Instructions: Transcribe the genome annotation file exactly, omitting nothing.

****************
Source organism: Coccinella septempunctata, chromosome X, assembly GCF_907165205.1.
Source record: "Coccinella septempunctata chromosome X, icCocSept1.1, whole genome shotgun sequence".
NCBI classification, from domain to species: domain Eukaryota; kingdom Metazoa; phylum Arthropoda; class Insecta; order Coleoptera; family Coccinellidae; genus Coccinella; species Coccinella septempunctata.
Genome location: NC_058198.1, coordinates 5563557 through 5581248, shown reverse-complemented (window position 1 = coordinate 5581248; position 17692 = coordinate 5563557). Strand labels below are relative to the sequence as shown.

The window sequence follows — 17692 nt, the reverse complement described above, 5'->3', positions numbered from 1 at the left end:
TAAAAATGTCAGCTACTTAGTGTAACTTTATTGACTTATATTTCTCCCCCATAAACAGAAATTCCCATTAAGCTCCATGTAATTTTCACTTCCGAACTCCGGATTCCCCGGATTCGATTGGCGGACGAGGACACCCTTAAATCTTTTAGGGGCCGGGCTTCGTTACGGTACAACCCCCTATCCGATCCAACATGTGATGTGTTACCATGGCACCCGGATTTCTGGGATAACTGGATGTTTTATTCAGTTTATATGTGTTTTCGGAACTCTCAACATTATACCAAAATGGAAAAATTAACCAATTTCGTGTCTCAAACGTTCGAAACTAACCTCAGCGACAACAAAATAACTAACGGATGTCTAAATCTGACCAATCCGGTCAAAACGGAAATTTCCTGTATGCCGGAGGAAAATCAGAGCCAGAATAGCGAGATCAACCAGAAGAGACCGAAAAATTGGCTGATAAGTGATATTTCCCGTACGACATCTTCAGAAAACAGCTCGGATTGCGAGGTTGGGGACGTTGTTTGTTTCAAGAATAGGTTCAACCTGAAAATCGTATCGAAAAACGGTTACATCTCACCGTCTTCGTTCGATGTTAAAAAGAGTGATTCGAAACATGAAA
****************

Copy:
Source organism: Coccinella septempunctata, chromosome X, assembly GCF_907165205.1.
Source record: "Coccinella septempunctata chromosome X, icCocSept1.1, whole genome shotgun sequence".
NCBI classification, from domain to species: domain Eukaryota; kingdom Metazoa; phylum Arthropoda; class Insecta; order Coleoptera; family Coccinellidae; genus Coccinella; species Coccinella septempunctata.
Genome location: NC_058198.1, coordinates 5563557 through 5581248, shown reverse-complemented (window position 1 = coordinate 5581248; position 17692 = coordinate 5563557). Strand labels below are relative to the sequence as shown.

The window sequence follows — 17692 nt, the reverse complement described above, 5'->3', positions numbered from 1 at the left end:
TAAAAATGTCAGCTACTTAGTGTAACTTTATTGACTTATATTTCTCCCCCATAAACAGAAATTCCCATTAAGCTCCATGTAATTTTCACTTCCGAACTCCGGATTCCCCGGATTCGATTGGCGGACGAGGACACCCTTAAATCTTTTAGGGGCCGGGCTTCGTTACGGTACAACCCCCTATCCGATCCAACATGTGATGTGTTACCATGGCACCCGGATTTCTGGGATAACTGGATGTTTTATTCAGTTTATATGTGTTTTCGGAACTCTCAACATTATACCAAAATGGAAAAATTAACCAATTTCGTGTCTCAAACGTTCGAAACTAACCTCAGCGACAACAAAATAACTAACGGATGTCTAAATCTGACCAATCCGGTCAAAACGGAAATTTCCTGTATGCCGGAGGAAAATCAGAGCCAGAATAGCGAGATCAACCAGAAGAGACCGAAAAATTGGCTGATAAGTGATATTTCCCGTACGACATCTTCAGAAAACAGCTCGGATTGCGAGGTTGGGGACGTTGTTTGTTTCAAGAATAGGTTCAACCTGAAAATCGTATCGAAAAACGGTTACATCTCACCGTCTTCGTTCGATGTTAAAAAGAGTGATTCGAAACATGAAA